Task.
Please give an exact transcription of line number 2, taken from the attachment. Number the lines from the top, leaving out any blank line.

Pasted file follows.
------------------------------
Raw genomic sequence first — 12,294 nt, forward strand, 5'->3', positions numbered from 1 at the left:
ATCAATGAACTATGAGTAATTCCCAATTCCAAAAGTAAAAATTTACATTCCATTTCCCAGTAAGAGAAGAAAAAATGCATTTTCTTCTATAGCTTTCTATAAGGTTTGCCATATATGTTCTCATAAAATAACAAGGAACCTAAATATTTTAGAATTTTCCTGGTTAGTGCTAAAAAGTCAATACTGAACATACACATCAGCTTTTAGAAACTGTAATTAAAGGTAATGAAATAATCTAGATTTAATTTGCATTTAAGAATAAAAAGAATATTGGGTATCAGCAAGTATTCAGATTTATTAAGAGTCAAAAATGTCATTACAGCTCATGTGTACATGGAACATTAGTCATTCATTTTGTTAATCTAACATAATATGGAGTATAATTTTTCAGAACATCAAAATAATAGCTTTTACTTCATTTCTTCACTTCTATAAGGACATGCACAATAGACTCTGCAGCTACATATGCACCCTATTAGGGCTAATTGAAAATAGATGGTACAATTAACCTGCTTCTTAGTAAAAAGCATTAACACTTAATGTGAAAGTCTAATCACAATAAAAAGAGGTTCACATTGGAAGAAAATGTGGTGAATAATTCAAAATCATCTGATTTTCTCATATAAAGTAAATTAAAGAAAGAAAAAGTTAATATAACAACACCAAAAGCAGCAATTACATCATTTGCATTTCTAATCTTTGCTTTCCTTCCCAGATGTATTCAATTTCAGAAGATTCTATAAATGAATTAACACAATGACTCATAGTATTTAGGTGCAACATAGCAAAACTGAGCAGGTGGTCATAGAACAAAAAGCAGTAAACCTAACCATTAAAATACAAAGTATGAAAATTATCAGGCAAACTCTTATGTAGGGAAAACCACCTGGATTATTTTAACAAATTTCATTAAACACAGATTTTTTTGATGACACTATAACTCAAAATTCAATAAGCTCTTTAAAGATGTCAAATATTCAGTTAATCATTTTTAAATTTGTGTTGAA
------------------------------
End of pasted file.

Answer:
ATCAATGAACTATGAGTAATTCCCAATTCCAAAAGTAAAAATTTACATTCCATTTCCCAGTAAGAGAAGAAAAAATGCATTTTCTTCTATAGCTTTCTATAAGGTTTGCCATATATGTTCTCATAAAATAACAAGGAACCTAAATATTTTAGAATTTTCCTGGTTAGTGCTAAAAAGTCAATACTGAACATACACATCAGCTTTTAGAAACTGTAATTAAAGGTAATGAAATAATCTAGATTTAATTTGCATTTAAGAATAAAAAGAATATTGGGTATCAGCAAGTATTCAGATTTATTAAGAGTCAAAAATGTCATTACAGCTCATGTGTACATGGAACATTAGTCATTCATTTTGTTAATCTAACATAATATGGAGTATAATTTTTCAGAACATCAAAATAATAGCTTTTACTTCATTTCTTCACTTCTATAAGGACATGCACAATAGACTCTGCAGCTACATATGCACCCTATTAGGGCTAATTGAAAATAGATGGTACAATTAACCTGCTTCTTAGTAAAAAGCATTAACACTTAATGTGAAAGTCTAATCACAATAAAAAGAGGTTCACATTGGAAGAAAATGTGGTGAATAATTCAAAATCATCTGATTTTCTCATATAAAGTAAATTAAAGAAAGAAAAAGTTAATATAACAACACCAAAAGCAGCAATTACATCATTTGCATTTCTAATCTTTGCTTTCCTTCCCAGATGTATTCAATTTCAGAAGATTCTATAAATGAATTAACACAATGACTCATAGTATTTAGGTGCAACATAGCAAAACTGAGCAGGTGGTCATAGAACAAAAAGCAGTAAACCTAACCATTAAAATACAAAGTATGAAAATTATCAGGCAAACTCTTATGTAGGGAAAACCACCTGGATTATTTTAACAAATTTCATTAAACACAGATTTTTTTGATGACACTATAACTCAAAATTCAATAAGCTCTTTAAAGATGTCAAATATTCAGTTAATCATTTTTAAATTTGTGTTGAA